(Smallfish, UK)

  • Just when you thought he couldn’t outdo himself, hot on the heels of his duo CD with Dean King A Travers le Bord [Non Visual Objects], Canadian artist/composer Tomas Phillips returns with his latest opus. One of the main reasons for the existence of this CD was to create an environment where acoustic instrumentation met its cousins from the digital field. The two elements had to melt ceaselessly so as not to be pulled apart. With a direct homage to Morton Feldman [title is a reference to Feldman’s series of “Intermissions”], Phillips works with vast amounts of space and silence. As a single note is struck on the piano, it is then followed by an extended period of silence. After a multiple cycle of what sounds like a notated piano solo, Philips introduces a sheet of serial static. These buzz around and dance in the listener’s head for a while. Ponderous and delicately delivered piano is joined by occasional koto that is processed electronically. Abstract colouring and tender shifts in texture and tonal manipulations ensure the sounds are fascinating throughout. Piece’s 38 minute allows for enough material to be packed into a short span of time, all with enough first-rate ideas. Limited to a mere 600 copies, ensure you pick up a copy before regret comes knocking at your door.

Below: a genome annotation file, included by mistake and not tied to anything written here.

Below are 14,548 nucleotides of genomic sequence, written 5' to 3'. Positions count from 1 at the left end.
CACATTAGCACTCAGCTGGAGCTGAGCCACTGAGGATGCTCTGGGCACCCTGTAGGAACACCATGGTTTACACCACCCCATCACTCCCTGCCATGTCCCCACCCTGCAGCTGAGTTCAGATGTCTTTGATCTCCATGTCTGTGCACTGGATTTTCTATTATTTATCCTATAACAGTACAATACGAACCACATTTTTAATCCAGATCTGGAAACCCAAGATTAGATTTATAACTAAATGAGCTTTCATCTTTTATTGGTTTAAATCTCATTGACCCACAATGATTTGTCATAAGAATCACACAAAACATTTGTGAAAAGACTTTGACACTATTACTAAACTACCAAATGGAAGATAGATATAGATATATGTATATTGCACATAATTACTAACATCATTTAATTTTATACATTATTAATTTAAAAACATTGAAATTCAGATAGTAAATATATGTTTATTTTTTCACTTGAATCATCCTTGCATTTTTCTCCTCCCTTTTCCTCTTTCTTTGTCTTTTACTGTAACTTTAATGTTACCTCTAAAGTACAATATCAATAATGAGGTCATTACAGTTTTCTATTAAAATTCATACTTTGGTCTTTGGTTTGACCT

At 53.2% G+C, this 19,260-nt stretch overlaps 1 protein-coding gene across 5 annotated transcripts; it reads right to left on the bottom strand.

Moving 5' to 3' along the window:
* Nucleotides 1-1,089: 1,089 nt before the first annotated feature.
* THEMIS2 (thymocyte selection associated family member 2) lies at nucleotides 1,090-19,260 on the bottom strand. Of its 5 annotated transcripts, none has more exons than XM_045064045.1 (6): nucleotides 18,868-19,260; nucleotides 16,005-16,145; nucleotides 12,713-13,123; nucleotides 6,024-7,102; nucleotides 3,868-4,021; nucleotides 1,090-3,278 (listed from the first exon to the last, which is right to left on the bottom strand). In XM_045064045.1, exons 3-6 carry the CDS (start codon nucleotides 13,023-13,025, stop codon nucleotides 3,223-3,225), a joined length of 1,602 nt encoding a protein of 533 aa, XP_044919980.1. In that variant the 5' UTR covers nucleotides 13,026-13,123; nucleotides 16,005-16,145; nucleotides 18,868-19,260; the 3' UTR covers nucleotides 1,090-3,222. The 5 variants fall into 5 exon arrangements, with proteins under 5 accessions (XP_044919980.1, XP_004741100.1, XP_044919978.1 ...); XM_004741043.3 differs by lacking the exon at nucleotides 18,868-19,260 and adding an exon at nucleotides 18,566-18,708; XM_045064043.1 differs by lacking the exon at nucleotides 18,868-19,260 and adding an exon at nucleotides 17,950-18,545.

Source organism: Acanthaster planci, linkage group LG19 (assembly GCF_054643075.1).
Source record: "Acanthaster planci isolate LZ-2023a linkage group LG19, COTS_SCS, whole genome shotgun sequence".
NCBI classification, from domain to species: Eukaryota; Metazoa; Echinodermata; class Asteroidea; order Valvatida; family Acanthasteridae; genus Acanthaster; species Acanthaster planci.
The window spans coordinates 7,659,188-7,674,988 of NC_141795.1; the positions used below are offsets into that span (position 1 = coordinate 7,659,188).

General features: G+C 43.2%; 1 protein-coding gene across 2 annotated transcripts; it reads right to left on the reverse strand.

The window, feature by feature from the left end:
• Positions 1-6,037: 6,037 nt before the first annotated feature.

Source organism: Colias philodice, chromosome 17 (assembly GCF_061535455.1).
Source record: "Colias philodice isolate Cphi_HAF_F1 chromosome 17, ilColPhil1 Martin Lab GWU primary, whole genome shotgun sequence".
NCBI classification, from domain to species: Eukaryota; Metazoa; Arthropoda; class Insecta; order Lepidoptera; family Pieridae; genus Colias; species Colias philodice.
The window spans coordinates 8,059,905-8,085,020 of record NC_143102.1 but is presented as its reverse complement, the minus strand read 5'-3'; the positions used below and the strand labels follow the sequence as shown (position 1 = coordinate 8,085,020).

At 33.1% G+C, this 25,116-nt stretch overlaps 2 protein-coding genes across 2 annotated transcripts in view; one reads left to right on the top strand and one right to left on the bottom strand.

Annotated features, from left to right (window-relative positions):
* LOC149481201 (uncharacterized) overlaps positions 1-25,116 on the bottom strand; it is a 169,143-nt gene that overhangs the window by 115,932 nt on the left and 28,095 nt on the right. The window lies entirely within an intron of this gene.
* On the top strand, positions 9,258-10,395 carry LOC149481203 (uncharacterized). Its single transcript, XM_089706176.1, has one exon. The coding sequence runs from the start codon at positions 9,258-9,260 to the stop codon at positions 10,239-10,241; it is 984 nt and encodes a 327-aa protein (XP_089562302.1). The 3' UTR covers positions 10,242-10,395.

(Gaz-Eta, Poland)

  • MINIMALISMO COLTO: Canadese, classe 1969, Tomas Philips ha in passato utilizzato diverse denominazioni per siglare la propria musica, Sea Optic, Lisbon, Eto Ami. Da qualche tempo, a seguire una tendenza generale sempre piu diffusa, e tornato alla ragione anagrafica la quale meglio si addice al colto profilo autoriale (avreste immaginato Feldman utilizzare uno pseudonimo?) che ne informa l’attivita discografica e quella parallela di collaborazioni in ambito installativo, teatrale e performativo. Dall’esordio in proprio su Trente Oiseaux (“On Dit” del 2003) a quest’album per la Line c’e l’intera parabola creativa di Phillips, iscritta esattamente nel perimetro tracciato dalle due etichette e qui rivelata in una asciutta partitura per pianoforte, koto ed elettronica, minuziose intelaiature di suoni organici trattati con lunghi tempi di decadimento e un’occhio di riguardo esattamente all’opera del gia citato compositore newyorchese. (7)
    (Blow Up, Italy)